It seems to come from nowhere: a craving—perhaps to devour ice cream, to gossip, to mindlessly watch TV, to have sex, or to make fun of another person. Ah, it’s a long list—all the urges in our lives!
Sudden and strong impulses can be confusing. If what I long for may not itself be bad, then why deny it? Or, if my craving is in fact harmful, why do I feel like doing something I will regret later? On one hand, shouldn’t I celebrate my true feelings? On the other hand, shouldn’t I be ashamed of feeling this way?
A tale in Numbers chapter 11 may put our urges into perspective. There, the Israelites — recently escaped slaves — are on vacation. All their basic needs are met. Free meals. They don’t have to get up each morning and go to work or off to school. Yet the Israelites begin whining about food. They crave meat rather than manna; they yearn for variety in their diet: “Our lives are like a desert—there is nothing but this manna to look to!”
Like the Israelites, we contemporaries try hard to do our best, but we sometimes get distracted. We too have both exalted and humiliating moments. So we are not alone with our impulses. “I’m not the only one who gets cravings,” we realize. What a relief! Our ancestors felt this way too.
Craving may not be a measure of objective reality so much as it reflects an inner loss of balance. In our story, every single Israelite has enough to eat. And they own sheep, goats, and cattle—meat is available. Further, the Torah underscores that our forebears must work hard to find something to complain about. The text slips us some facts about manna, from which we learn that it was easy to spot, a cinch to harvest, required no cleaning or rinsing off, and tasted great. The Israelites have it made—yet for them, marvelous manna means misery! Rabban Gamliel II (3rd century) said it well: “The Israelite complaint was just a pretext; once Moses solved that problem, they would just complain about something else.”
So what are cravings about? I find a clue in our story’s text. Usually we read that the craving started with “the riffraff in the midst [of the people],” but that phrase can also be understood as “the accretion within [each person].” That is, craving may come from our own minds, yet it is not who we really are. Our irrational impulses are foreign to our nature.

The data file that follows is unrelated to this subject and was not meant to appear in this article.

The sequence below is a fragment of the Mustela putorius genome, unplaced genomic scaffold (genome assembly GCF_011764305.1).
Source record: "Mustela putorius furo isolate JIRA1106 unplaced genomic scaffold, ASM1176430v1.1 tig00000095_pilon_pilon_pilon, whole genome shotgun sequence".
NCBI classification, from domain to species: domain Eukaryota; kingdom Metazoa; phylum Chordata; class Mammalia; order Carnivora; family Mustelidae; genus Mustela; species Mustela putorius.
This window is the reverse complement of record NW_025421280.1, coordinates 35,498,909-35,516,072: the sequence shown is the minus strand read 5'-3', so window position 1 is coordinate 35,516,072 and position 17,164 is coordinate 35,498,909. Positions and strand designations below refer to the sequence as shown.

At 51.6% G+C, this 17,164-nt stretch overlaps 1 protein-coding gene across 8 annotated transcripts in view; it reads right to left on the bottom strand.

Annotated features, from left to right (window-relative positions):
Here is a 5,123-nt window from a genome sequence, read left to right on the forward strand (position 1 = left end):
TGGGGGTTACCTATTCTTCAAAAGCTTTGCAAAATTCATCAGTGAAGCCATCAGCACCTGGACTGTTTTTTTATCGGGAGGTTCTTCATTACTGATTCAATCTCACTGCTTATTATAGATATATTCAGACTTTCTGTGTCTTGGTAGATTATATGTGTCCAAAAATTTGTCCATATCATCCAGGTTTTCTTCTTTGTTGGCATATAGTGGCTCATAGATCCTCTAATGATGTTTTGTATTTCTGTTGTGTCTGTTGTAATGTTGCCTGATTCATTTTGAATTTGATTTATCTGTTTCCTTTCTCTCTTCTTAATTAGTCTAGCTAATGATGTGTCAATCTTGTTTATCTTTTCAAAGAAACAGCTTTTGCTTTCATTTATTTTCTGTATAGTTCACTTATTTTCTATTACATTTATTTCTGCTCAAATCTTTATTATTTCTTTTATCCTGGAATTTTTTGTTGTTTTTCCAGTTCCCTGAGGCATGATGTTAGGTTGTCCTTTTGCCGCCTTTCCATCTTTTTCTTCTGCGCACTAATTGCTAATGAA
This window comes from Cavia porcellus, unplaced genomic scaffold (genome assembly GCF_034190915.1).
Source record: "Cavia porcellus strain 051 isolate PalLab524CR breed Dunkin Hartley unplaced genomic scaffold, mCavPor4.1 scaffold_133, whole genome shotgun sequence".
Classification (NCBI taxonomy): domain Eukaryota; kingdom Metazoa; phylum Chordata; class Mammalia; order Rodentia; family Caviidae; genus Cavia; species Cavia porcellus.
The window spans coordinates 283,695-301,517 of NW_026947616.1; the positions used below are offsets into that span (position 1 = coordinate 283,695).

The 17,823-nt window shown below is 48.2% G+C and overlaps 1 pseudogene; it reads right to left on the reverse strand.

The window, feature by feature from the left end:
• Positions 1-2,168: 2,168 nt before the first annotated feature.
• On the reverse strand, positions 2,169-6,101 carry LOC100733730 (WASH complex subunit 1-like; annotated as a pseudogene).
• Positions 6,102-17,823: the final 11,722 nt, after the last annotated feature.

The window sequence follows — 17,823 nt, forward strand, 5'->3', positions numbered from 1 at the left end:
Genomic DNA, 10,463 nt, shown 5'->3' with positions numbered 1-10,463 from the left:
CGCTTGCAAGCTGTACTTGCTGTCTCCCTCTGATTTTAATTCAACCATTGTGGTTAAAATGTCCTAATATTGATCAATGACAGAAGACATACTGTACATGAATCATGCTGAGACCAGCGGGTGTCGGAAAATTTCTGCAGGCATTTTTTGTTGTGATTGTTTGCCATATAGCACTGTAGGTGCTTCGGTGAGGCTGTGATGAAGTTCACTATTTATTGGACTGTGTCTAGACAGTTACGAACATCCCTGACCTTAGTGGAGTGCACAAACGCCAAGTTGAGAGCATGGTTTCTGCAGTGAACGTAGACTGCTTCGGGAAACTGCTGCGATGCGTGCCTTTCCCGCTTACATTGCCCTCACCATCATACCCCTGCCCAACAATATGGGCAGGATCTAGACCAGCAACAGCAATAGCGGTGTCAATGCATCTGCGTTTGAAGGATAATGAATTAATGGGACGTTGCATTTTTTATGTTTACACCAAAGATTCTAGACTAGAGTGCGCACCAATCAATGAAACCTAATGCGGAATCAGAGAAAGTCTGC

In other words, what we crave may not actually be what we need; thus, getting it may bring short—term relief but it betrays our real selves. Indeed, when God allows the Israelites the opportunity to give in to their craving for meat, those who do so became critically ill from overeating. To “lose oneself” in one’s urge means indeed to lose one’s self.
Fortunately, we have a choice; we neither have to give ourselves over to the craving, nor do we have to pretend that we don’t feel its pull. Rather, we can notice it, own up to the feelings that come with it, and discuss it with others whom we trust — such as God. We can ask, “Is this a rational need?” (To discuss doesn’t mean to complain, for a complainant has already yielded to the urge.)
In our text, what the Israelites already have available to them is manna—of which there is always enough for everyone. This symbolizes the nature of spiritual reality. In short, what we have available to us is what we actually need: ample cause for awe and wonder, plus assurances that we are loved, that we belong, and that our actions do matter. “God gave you manna to eat, to teach you that humans live not only on food” (Deuteronomy 8:3). Ultimately, the answer to physical cravings may be spiritual sustenance.